Friday, December 14, 2012

Dear Godiva Chocolates: No, you're actually not passionate about customer service.

Dear Godiva:

Here's what your website says about customer service:

Customer Assistance

We are as passionate about customer satisfaction as we are about making chocolate. We hold ourselves to the highest standards…so you can, too. Your order is guaranteed to arrive in perfect condition, no matter the weather, containing the elegant packaging and quality chocolate customers expect from Godiva. If, for any reason, you are not completely satisfied, simply contact us to return your order for a prompt replacement, refund, or exchange.

Here's what your customer service reps have said in emails (yes, I'm paraphrasing, but I'm happy to show them to you) when I asked them to help me out by rushing some deliveries:
  1. No, we can't adjust your order.
  2. No, we can't really tell you when your order will arrive, other than it might arrive by 12/21.
  3. No, we don't actually give a flying flip about your reaction.
So, Godiva:  your customer assistance folks either need to read your website a little more closely or you need to rewrite it as follows:

Customer Assistance

We like to think of ourselves as a nice company.  After all, we make chocolate, and chocolate makes people happy.  But we're so very, very big that we can't actually give your order the personal attention that you want.  And, frankly, we're ok with that.  After all, what's your alternative?
Feel free to use my language in your next web rewrite.  No charge.

Thursday, December 13, 2012

Wednesday, December 05, 2012

Dear Law Firms: This re-post is a must-read for you.

From law.com's Corporate Counsel site, Susan Hackett's piece, Ending the Holiday Tradition of Outside Counsel Rate-Increase Letters (here) is a must-read.

The most important take-aways:
  1. Law is a service industry run by professionals who should understand what matters to their clients.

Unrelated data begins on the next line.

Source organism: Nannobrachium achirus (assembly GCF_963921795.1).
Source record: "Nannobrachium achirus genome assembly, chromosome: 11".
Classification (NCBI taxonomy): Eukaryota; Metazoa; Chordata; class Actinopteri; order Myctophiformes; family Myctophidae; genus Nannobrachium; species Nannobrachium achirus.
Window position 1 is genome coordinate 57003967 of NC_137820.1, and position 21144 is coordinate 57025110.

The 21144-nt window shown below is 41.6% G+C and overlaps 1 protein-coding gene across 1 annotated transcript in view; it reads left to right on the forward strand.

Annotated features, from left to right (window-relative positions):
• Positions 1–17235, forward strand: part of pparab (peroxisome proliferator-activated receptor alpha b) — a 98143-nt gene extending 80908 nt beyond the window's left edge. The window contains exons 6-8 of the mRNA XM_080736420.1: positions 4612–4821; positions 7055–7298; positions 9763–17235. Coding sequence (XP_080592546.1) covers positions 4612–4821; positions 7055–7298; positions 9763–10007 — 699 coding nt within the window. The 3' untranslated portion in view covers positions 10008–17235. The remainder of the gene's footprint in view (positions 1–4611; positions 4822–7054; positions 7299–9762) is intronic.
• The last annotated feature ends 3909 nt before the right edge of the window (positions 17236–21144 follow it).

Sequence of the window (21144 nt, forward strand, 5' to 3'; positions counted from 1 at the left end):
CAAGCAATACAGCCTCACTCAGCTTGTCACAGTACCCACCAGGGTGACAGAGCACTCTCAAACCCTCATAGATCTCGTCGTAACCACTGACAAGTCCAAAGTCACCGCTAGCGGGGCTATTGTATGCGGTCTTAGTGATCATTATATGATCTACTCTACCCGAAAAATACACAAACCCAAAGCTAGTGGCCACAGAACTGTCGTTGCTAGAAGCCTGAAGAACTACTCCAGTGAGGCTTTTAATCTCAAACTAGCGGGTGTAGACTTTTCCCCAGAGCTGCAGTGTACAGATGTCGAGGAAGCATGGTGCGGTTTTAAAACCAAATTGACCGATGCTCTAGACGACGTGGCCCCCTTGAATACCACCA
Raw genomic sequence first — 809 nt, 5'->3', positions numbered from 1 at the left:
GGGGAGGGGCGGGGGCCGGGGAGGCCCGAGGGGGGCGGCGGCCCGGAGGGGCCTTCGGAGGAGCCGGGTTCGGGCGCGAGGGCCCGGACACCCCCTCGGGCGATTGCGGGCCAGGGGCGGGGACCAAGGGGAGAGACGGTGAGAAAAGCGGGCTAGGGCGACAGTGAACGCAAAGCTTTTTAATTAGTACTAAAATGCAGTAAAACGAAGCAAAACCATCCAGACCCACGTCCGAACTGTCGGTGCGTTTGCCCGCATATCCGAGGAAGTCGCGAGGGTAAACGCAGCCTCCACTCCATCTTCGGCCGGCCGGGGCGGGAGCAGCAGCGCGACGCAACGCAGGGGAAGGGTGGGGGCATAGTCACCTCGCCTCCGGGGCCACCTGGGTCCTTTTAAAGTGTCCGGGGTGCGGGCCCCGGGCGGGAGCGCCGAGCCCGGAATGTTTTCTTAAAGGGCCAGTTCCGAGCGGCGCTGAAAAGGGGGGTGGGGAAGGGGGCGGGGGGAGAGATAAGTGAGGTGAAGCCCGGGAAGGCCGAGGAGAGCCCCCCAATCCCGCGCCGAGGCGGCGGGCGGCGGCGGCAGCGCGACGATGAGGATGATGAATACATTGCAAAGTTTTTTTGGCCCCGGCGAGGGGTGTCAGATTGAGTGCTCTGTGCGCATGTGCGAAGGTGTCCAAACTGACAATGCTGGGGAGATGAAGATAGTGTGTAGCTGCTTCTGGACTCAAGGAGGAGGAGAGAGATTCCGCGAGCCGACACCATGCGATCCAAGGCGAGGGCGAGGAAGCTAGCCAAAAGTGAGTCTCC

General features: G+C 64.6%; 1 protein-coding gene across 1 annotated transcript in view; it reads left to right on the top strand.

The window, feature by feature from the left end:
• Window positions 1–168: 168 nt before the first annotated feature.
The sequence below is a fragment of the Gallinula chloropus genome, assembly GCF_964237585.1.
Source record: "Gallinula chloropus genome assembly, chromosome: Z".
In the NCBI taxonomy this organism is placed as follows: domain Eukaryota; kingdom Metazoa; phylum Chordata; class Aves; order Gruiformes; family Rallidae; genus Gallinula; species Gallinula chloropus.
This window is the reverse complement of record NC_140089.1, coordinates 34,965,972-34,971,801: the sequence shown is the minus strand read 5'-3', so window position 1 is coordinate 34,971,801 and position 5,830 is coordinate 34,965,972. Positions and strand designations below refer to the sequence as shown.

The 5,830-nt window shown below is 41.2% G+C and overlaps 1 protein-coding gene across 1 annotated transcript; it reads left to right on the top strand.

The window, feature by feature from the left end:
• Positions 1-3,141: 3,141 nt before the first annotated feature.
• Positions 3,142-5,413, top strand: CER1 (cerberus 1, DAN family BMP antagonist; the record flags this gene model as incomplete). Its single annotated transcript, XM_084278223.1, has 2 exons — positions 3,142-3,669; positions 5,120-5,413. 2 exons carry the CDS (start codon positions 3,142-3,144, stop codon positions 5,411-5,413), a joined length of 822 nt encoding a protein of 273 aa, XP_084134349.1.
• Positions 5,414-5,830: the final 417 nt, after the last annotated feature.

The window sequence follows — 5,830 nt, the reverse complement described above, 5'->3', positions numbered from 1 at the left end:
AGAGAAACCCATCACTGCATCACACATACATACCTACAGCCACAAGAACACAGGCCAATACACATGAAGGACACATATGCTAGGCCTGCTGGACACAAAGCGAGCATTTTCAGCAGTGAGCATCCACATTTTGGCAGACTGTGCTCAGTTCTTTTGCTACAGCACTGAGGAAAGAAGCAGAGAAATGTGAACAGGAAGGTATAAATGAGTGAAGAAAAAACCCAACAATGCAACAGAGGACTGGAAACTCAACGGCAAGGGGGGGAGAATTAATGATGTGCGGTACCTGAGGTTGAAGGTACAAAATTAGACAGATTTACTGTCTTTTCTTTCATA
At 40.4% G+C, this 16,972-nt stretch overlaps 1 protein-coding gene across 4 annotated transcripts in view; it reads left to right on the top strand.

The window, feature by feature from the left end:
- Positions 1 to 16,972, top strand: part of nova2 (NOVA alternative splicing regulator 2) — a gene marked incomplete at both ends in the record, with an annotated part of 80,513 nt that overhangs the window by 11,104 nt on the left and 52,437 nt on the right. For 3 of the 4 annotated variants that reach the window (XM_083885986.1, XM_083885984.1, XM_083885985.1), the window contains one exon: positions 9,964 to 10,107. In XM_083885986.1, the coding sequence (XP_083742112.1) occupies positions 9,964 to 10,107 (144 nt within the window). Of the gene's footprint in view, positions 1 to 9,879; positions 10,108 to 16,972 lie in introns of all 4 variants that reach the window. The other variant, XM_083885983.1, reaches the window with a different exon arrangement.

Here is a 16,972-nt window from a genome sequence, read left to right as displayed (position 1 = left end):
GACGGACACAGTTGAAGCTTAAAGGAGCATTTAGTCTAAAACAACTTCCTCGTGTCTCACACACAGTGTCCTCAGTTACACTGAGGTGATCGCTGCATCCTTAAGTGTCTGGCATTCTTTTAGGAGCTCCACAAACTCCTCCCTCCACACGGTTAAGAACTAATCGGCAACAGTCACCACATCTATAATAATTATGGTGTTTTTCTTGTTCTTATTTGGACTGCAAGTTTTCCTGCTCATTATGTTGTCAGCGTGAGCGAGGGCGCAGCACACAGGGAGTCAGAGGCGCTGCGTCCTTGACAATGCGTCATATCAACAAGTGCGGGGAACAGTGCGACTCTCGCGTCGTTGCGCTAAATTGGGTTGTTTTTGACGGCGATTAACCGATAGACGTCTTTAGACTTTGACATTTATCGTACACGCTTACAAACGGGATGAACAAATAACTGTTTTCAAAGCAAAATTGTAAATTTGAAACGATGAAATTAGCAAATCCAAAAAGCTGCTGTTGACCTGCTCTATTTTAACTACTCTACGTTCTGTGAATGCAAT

2. Just because you would love a rate increase doesn't mean that you have justified one.
  3. If lawyers and their clients can come up with ways of agreeing on fair compensation that doesn't revolve around hourly rates, everyone will (eventually) come out ahead.
Let's face it--hourly billing creates awful incentives, and law firms need to come up with something between the old "bottom line:  services rendered, $X" tradition and the current "piecework" way of billing.

There are a lot of smart people out there--both lawyers and clients--and I know that our profession will figure it out.  Sooner, though, is better than later.  The times aren't a'changin'--they've changed.

Sunday, December 02, 2012

Yet more on Larry Mitchell's sunny op-ed on why law school is a good idea.

On another blog (Law School Survival Manual), I've spent a bit of time ruminating over just what in Larry Mitchell's op-ed rubbed me the wrong way.  (See here.)  Other folks are saying the same thing, often in better ways (take a gander at the updates to my post for two such examples, and to the postings on Inside the Law School Scam (starting here). 

I guess what frustrates me most is the sense that decanal groupthink is trying to wish away a lot of the problems that face legal education.  There were many, many kudos to the Mitchell op-ed on one of the deans' listservs.  If those kudos had been from the very top law schools, I'd have understood.  Law degrees from Harvard, Yale, Stanford, and other such schools are likely to be exceptionally good investments.  (After all, I benefit greatly from my degree from Stanford.*)

But when good, but not elite, schools are making their case for law school being a good investment, they can't just trot out the "we train you to think!" and "law is a lifetime career!" arguments.  I don't think that the first of those arguments applies just to law schools (pretty much any good education will train someone to think well).  And I don't think that the "law is a lifetime career" theory works when a law graduate can't get a first law job within a reasonable time.  The "you can use a law degree in other careers" argument is true, of course, but just because someone can use a legal education in other fields doesn't mean that spending six figures to get that degree is always a good idea.

I'm as proud of legal education as every other law dean is,** but I want students to enter law school with their eyes open.  (I also want law schools to provide applicants with accurate data so that they can make good choices about whether to attend law school.)

Data + realistic expectations = good choices.
Assertions + wishful thinking = a disaster in the making.



* Although, to be fair, my degree from Rice is nearer and dearer to my heart, but that's probably true of most folks' feelings about their undergraduate degrees.
** Even though I'm just an interim dean.